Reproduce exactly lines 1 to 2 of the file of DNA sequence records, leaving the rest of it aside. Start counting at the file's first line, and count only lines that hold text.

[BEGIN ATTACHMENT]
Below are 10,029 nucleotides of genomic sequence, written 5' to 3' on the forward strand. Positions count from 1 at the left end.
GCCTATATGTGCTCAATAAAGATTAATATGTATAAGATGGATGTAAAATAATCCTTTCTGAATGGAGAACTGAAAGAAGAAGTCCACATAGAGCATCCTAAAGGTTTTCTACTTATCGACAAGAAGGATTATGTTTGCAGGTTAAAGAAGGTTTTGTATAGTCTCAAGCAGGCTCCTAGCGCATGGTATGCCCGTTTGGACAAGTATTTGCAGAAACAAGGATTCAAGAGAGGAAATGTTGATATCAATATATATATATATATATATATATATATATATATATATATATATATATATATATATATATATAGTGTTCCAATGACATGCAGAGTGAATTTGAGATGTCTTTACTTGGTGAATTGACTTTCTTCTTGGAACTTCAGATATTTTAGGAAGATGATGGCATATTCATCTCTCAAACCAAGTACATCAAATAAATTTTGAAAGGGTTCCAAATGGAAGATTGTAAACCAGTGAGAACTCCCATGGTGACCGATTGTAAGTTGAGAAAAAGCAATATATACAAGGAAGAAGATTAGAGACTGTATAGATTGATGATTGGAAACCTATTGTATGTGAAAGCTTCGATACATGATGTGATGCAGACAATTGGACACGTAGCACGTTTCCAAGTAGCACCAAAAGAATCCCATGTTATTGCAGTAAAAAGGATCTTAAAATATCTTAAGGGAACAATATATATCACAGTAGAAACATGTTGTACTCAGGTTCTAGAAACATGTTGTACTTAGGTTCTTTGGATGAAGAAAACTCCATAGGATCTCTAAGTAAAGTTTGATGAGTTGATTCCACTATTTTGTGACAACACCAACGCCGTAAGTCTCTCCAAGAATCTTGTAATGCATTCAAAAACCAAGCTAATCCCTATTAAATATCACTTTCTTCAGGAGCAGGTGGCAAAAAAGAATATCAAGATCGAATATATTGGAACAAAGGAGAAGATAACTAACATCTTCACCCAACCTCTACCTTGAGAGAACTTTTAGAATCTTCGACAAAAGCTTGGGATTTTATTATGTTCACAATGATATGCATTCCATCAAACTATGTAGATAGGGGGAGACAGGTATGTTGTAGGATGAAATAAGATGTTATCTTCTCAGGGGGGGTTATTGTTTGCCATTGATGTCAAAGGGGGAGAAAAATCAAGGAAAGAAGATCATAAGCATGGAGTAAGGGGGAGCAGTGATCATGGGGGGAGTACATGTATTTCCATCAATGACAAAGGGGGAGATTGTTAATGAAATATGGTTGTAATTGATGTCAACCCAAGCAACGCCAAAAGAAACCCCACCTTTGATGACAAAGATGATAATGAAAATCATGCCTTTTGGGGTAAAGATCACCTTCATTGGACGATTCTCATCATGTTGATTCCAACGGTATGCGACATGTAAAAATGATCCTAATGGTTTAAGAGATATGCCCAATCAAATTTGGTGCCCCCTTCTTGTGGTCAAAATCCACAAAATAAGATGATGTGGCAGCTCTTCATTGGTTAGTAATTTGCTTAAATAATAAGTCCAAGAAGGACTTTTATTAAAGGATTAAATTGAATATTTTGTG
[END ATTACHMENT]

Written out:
Below are 10,029 nucleotides of genomic sequence, written 5' to 3' on the forward strand. Positions count from 1 at the left end.
GCCTATATGTGCTCAATAAAGATTAATATGTATAAGATGGATGTAAAATAATCCTTTCTGAATGGAGAACTGAAAGAAGAAGTCCACATAGAGCATCCTAAAGGTTTTCTACTTATCGACAAGAAGGATTATGTTTGCAGGTTAAAGAAGGTTTTGTATAGTCTCAAGCAGGCTCCTAGCGCATGGTATGCCCGTTTGGACAAGTATTTGCAGAAACAAGGATTCAAGAGAGGAAATGTTGATATCAATATATATATATATATATATATATATATATATATATATATATATATATATATATATATATATAGTGTTCCAATGACATGCAGAGTGAATTTGAGATGTCTTTACTTGGTGAATTGACTTTCTTCTTGGAACTTCAGATATTTTAGGAAGATGATGGCATATTCATCTCTCAAACCAAGTACATCAAATAAATTTTGAAAGGGTTCCAAATGGAAGATTGTAAACCAGTGAGAACTCCCATGGTGACCGATTGTAAGTTGAGAAAAAGCAATATATACAAGGAAGAAGATTAGAGACTGTATAGATTGATGATTGGAAACCTATTGTATGTGAAAGCTTCGATACATGATGTGATGCAGACAATTGGACACGTAGCACGTTTCCAAGTAGCACCAAAAGAATCCCATGTTATTGCAGTAAAAAGGATCTTAAAATATCTTAAGGGAACAATATATATCACAGTAGAAACATGTTGTACTCAGGTTCTAGAAACATGTTGTACTTAGGTTCTTTGGATGAAGAAAACTCCATAGGATCTCTAAGTAAAGTTTGATGAGTTGATTCCACTATTTTGTGACAACACCAACGCCGTAAGTCTCTCCAAGAATCTTGTAATGCATTCAAAAACCAAGCTAATCCCTATTAAATATCACTTTCTTCAGGAGCAGGTGGCAAAAAAGAATATCAAGATCGAATATATTGGAACAAAGGAGAAGATAACTAACATCTTCACCCAACCTCTACCTTGAGAGAACTTTTAGAATCTTCGACAAAAGCTTGGGATTTTATTATGTTCACAATGATATGCATTCCATCAAACTATGTAGATAGGGGGAGACAGGTATGTTGTAGGATGAAATAAGATGTTATCTTCTCAGGGGGGGTTATTGTTTGCCATTGATGTCAAAGGGGGAGAAAAATCAAGGAAAGAAGATCATAAGCATGGAGTAAGGGGGAGCAGTGATCATGGGGGGAGTACATGTATTTCCATCAATGACAAAGGGGGAGATTGTTAATGAAATATGGTTGTAATTGATGTCAACCCAAGCAACGCCAAAAGAAACCCCACCTTTGATGACAAAGATGATAATGAAAATCATGCCTTTTGGGGTAAAGATCACCTTCATTGGACGATTCTCATCATGTTGATTCCAACGGTATGCGACATGTAAAAATGATCCTAATGGTTTAAGAGATATGCCCAATCAAATTTGGTGCCCCCTTCTTGTGGTCAAAATCCACAAAATAAGATGATGTGGCAGCTCTTCATTGGTTAGTAATTTGCTTAAATAATAAGTCCAAGAAGGACTTTTATTAAAGGATTAAATTGAATATTTTGTG